Graphene and Aluminium for the Win

So, aluminium clearly offers great advantages over Li-ion and is cheap to boot, so, why aren’t all cell phones packed with them by now? Even though the technology is promising, it has its own challenges.

Current aluminium-ion batteries have a far shorter shelf life than their Li-ion counterparts. Since aluminium ions are larger than lithium ions, they often fracture the anodes that leads to quicker degradation.

However, new technologies developed by Brisbane based Graphene Manufacturing Group (GMG) and University of Queensland’s Australian Institute of Bioengineering and Nanotechnology (AIBN) are working on a graphene aluminium ion battery that hopes to overcome many of these shortcomings.

AIBM and GMG found a way to insert aluminium atoms between the tiny spaces in graphene sheets to create a highly conductive solution. The battery itself consists of an aluminium anode, a graphene cathode in an aluminium-chloride electrolyte.

While not the only aluminium ion battery type in research, AIBM and GMG’s approach offers various advantages over competing technologies. It is relatively cheaper to produce, charges almost 60 times faster and lasts three times longer than Li-ion cells, have no overheating problems and can easily be fit inside existing cell housing.

GMB is currently focussing on coin cells but is planning to expand into pouch packs soon, too. If successful, Li-ion cells in current consumer electronics can be replaced with aluminium ion cells as easily as changing AA cells in a remote control.

What Does this Mean for Solar Energy?

The technology obviously offers exciting opportunities for solar and EV battery storage. Aluminium is one of the most common elements around which will make aluminium-ion cells much cheaper to produce.

Their higher energy density, fast charge and discharge rates also bode well for solar batteries as residents will be able to quickly load up their battery banks and store more power in the same space.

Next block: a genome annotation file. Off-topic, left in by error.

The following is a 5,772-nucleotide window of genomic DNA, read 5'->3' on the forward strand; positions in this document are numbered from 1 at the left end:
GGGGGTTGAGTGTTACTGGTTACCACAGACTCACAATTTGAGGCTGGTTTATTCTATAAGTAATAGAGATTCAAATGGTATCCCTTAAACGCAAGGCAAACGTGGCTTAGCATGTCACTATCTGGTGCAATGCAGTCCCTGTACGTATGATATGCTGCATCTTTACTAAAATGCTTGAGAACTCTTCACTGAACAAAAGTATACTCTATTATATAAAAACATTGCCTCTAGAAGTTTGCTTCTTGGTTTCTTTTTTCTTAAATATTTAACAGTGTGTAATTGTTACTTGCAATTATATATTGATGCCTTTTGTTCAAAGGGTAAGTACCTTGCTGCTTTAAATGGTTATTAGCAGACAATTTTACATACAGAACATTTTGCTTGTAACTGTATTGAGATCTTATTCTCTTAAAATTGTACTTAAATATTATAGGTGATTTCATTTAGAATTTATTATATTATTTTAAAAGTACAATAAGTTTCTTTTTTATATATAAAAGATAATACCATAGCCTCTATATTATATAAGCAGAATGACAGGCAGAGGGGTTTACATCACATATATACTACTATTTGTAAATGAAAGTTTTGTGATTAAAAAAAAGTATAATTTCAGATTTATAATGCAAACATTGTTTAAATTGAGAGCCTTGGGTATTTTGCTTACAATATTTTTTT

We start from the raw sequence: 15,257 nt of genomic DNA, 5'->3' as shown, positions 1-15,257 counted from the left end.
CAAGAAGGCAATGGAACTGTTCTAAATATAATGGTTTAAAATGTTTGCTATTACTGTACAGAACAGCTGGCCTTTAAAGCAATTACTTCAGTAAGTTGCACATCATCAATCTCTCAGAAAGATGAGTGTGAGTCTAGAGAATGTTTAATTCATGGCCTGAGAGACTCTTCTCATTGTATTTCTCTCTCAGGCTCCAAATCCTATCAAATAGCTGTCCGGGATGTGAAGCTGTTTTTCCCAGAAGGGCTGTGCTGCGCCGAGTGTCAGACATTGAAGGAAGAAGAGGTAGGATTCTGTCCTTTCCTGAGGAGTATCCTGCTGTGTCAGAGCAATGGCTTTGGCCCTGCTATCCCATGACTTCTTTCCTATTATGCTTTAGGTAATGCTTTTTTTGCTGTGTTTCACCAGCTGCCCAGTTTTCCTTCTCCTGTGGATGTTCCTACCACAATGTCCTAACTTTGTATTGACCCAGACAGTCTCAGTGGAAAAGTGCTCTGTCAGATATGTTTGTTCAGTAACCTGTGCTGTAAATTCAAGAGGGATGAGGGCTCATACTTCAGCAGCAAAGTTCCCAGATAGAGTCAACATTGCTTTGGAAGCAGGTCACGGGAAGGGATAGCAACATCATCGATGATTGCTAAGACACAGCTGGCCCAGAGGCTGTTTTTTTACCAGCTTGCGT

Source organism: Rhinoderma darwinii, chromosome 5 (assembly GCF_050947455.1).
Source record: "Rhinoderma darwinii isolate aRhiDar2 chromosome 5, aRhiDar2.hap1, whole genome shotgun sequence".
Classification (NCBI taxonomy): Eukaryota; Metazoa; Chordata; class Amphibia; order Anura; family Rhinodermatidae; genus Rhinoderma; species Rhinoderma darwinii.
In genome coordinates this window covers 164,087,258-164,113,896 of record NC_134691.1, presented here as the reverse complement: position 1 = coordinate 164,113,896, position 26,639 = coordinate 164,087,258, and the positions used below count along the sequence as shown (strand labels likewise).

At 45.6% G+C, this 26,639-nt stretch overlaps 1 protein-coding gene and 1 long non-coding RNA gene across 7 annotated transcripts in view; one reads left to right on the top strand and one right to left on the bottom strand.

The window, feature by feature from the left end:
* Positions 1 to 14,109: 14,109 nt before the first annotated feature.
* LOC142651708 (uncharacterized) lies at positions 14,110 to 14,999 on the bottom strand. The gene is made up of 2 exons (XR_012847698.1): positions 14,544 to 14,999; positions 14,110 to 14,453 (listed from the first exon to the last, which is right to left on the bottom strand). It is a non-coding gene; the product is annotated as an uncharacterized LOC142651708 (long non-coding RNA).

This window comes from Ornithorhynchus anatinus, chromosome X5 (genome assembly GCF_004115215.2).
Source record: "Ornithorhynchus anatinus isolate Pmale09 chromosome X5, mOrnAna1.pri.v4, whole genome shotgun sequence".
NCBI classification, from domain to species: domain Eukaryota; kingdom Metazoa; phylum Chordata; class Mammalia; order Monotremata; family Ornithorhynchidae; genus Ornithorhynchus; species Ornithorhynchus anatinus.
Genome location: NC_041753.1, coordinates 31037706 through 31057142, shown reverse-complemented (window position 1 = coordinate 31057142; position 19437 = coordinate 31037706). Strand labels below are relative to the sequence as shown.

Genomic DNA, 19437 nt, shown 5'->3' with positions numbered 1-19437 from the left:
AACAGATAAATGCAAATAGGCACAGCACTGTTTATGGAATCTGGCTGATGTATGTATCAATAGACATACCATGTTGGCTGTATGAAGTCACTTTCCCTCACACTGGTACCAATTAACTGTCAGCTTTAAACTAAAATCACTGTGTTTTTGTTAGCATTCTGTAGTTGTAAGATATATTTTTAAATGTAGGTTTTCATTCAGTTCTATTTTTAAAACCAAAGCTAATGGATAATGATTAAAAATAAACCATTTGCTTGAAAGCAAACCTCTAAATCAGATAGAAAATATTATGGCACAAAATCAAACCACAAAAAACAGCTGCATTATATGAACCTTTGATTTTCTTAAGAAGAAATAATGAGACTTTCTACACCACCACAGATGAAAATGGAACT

More importantly though, the higher discharge rate will enable controlled offloading of stored power into the grid. Since peak grid times can be reasonably predicted, batteries with more discharge capacity will be able to sell more power than their traditional Li-ion peers during opportunistic time periods.

Should You Wait for an Aluminium Ion Battery to Hit the Shelves?

Even though the graphene aluminium ion battery is an exciting development, it’s still in the research phase and the first products are yet to hit the market. In other words, they may take quite some time to make it to the market, if at all.

If you do feel that your solar power system can use a battery, then existing solutions will suffice. Even though batteries seem like a logical part of a solar power system, many times, they don’t actually make any sense given their extremely high cost.

We at bidmysolar™ have helped hundreds of consumers save thousands of dollars on their solar purchases and will be happy to do the same for you. Since batteries can double or even triple the cost of a solar power system, we can help you figure out whether you need them. Feel free to reach out to us or call us at 1300 004 600 for more information.